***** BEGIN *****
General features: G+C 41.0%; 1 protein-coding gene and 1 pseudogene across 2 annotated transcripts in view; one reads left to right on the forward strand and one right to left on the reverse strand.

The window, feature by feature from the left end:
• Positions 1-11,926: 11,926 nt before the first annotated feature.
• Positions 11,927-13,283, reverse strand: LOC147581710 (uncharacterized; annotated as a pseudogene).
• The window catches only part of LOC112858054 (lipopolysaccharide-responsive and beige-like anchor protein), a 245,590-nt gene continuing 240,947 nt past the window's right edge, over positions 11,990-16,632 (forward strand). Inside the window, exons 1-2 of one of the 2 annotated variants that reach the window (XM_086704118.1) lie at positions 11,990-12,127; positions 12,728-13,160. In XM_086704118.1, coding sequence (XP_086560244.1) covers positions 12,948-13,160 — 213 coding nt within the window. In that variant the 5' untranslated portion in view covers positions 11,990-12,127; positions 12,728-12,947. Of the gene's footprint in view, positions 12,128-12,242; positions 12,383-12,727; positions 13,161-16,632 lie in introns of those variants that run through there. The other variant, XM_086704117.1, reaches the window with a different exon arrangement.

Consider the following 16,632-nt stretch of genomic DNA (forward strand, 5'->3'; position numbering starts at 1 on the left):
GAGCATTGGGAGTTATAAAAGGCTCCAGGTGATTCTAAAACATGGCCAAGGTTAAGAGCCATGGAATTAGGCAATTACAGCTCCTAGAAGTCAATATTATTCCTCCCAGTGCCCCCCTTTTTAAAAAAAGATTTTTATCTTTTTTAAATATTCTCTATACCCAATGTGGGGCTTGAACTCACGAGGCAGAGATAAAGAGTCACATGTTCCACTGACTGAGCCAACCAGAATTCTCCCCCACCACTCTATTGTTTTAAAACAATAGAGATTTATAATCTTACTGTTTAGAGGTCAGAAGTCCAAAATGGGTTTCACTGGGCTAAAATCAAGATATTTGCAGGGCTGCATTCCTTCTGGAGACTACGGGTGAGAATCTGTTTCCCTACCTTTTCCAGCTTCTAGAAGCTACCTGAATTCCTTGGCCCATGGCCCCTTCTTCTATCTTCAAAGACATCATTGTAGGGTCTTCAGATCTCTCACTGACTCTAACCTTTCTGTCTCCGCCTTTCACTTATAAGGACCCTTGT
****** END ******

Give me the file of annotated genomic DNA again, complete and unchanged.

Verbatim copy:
General features: G+C 41.0%; 1 protein-coding gene and 1 pseudogene across 2 annotated transcripts in view; one reads left to right on the forward strand and one right to left on the reverse strand.

The window, feature by feature from the left end:
• Positions 1-11,926: 11,926 nt before the first annotated feature.
• Positions 11,927-13,283, reverse strand: LOC147581710 (uncharacterized; annotated as a pseudogene).
• The window catches only part of LOC112858054 (lipopolysaccharide-responsive and beige-like anchor protein), a 245,590-nt gene continuing 240,947 nt past the window's right edge, over positions 11,990-16,632 (forward strand). Inside the window, exons 1-2 of one of the 2 annotated variants that reach the window (XM_086704118.1) lie at positions 11,990-12,127; positions 12,728-13,160. In XM_086704118.1, coding sequence (XP_086560244.1) covers positions 12,948-13,160 — 213 coding nt within the window. In that variant the 5' untranslated portion in view covers positions 11,990-12,127; positions 12,728-12,947. Of the gene's footprint in view, positions 12,128-12,242; positions 12,383-12,727; positions 13,161-16,632 lie in introns of those variants that run through there. The other variant, XM_086704117.1, reaches the window with a different exon arrangement.

Consider the following 16,632-nt stretch of genomic DNA (forward strand, 5'->3'; position numbering starts at 1 on the left):
GAGCATTGGGAGTTATAAAAGGCTCCAGGTGATTCTAAAACATGGCCAAGGTTAAGAGCCATGGAATTAGGCAATTACAGCTCCTAGAAGTCAATATTATTCCTCCCAGTGCCCCCCTTTTTAAAAAAAGATTTTTATCTTTTTTAAATATTCTCTATACCCAATGTGGGGCTTGAACTCACGAGGCAGAGATAAAGAGTCACATGTTCCACTGACTGAGCCAACCAGAATTCTCCCCCACCACTCTATTGTTTTAAAACAATAGAGATTTATAATCTTACTGTTTAGAGGTCAGAAGTCCAAAATGGGTTTCACTGGGCTAAAATCAAGATATTTGCAGGGCTGCATTCCTTCTGGAGACTACGGGTGAGAATCTGTTTCCCTACCTTTTCCAGCTTCTAGAAGCTACCTGAATTCCTTGGCCCATGGCCCCTTCTTCTATCTTCAAAGACATCATTGTAGGGTCTTCAGATCTCTCACTGACTCTAACCTTTCTGTCTCCGCCTTTCACTTATAAGGACCCTTGT